GIS - September 24, 2012: It is imperative to inculcate a new culture of energy savings and teach good practices to children at a very young age so that they become responsible citizens in energy efficiency. The Acting Minister of Energy and Public Utilities, Mrs Sheilabai Bapoo, was speaking this morning at the MITD House in Phoenix at the launching ceremony of an Energy Efficiency Awareness Week.
In this era of uncertainty where prices of fossil fuels are volatile, the Minister underlined the need to decrease dependency on fossil fuels and strive to develop a culture of energy savings. Through low cost actions, waste minimization, good housekeeping and systematic planning, everyone can save energy at home, in the workplace and in the transport sector, she said.
In a bid to give a boost to the operationalisation of the Energy Efficiency Management Office (EEMO) and enlist the services of an expert, the Deputy Prime Minister and Minister of Energy and Public Utilities, Dr Rashid Beebeejaun, will proceed to India early October and meet the Indian Home Minister, Mr Sushil Kumar Shinde.
For his part, the chairperson of the Energy Efficiency Committee (EEC), Dr Khalil Elahee, pointed out that Mauritius can save more than Rs 1 billion per year if energy efficiency measures are adopted. A sum of Rs 100 is spent per day per person in terms of import fuel costs, which represents a heavy burden on the budget and in terms of environmental degradation. One of the key solutions, according to Dr Elahee, is to go for energy efficiency, achieve more with less energy and ensure a better and effective management of resources.
During a presentation on ‘A first step towards the enforcement of labels and standards for appliances’, Prof. K. M. S Soyjaudah from EEC recalled that currently there are no efficiency standards and no energy labeling requirements in Mauritius. It is therefore imperative to develop a standards and labeling scheme for domestic appliances, he said.
Inefficient appliances contribute to higher electric load growth and increased carbon dioxide emissions. There is need to raise awareness on the fact that many electrical appliances may be cheap but not energy efficient. According to him, time has come to implement efficiency labels on a voluntary basis and subsequently make it mandatory.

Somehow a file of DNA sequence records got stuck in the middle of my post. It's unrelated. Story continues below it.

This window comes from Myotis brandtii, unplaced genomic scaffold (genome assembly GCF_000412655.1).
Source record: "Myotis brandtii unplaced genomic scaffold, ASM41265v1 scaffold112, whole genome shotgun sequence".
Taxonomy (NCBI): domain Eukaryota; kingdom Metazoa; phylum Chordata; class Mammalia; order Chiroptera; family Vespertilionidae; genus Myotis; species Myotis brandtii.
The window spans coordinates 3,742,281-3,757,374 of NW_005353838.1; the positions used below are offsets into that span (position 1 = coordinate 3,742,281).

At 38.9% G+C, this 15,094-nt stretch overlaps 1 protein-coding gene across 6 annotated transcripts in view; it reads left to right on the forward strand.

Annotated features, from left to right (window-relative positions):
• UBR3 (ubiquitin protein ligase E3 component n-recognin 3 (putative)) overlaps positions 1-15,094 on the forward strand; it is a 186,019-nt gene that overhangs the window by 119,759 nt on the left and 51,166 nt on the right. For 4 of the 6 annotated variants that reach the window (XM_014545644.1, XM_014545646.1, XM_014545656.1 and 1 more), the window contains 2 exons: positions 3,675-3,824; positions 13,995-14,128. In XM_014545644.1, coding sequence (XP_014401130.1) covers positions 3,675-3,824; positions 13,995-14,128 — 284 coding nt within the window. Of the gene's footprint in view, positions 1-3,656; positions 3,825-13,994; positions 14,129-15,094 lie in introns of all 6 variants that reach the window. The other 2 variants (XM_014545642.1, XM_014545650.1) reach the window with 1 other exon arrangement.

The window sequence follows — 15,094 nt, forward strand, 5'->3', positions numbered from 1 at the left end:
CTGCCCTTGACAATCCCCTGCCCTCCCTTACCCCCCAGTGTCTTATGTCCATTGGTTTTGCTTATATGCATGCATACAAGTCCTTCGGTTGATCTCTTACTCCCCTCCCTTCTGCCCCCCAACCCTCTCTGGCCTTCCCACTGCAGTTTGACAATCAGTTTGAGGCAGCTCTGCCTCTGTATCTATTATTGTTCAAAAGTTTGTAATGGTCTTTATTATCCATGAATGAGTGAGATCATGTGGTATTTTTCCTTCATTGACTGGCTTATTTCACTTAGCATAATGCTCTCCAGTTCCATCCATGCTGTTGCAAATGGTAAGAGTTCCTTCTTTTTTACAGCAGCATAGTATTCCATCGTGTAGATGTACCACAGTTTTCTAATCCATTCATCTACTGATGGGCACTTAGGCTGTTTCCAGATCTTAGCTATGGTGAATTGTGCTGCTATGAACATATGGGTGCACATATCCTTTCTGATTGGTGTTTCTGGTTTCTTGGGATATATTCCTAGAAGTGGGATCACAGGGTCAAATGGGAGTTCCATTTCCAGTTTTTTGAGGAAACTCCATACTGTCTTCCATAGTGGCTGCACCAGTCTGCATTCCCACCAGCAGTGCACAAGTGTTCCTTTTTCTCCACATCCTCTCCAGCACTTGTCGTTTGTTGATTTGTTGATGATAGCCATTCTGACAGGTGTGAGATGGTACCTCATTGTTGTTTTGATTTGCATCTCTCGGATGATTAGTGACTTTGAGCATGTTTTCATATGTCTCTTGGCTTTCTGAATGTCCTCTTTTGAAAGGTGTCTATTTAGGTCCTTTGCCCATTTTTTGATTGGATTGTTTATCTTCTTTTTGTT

“The development of energy efficiency appliance standards and labeling programmes represents an unparalleled means for countries to reduce their energy demand and mitigate emissions of greenhouse gases and other pollutants”, said Prof Soyjaudah.
Energy labels are informative stickers affixed to manufactured products to provide consumers with the data necessary for making informed decisions. In the world, more than 50 countries are implementing the standards and labeling programme, with regard to air conditioners, dishwashers, freezers, refrigerators, ovens, clothes washers and dryers, amongst others.
The benefits of a standards and labeling programme comprise a reduction of the energy consumption of appliances, equipment and lighting and generation of lesser carbon dioxide.
Energy Efficiency Awareness Week
The National Energy Efficiency Awareness Week is being organised by the EEMO from 24 to 30 September with a view to fostering greater awareness of the environmental and economic benefits of improved energy efficiency in Mauritius.
The objective is to highlight the potential of energy efficiency in the domestic, industrial, building, transport and services sectors in view of sensitizing stakeholders and creating a synergy around the management of energy. The motto of the Week is More with Less Energy. Improving energy efficiency in homes, transport, businesses, and industries eliminates wasteful uses of energy and yields significant and sustained economic and environmental benefits.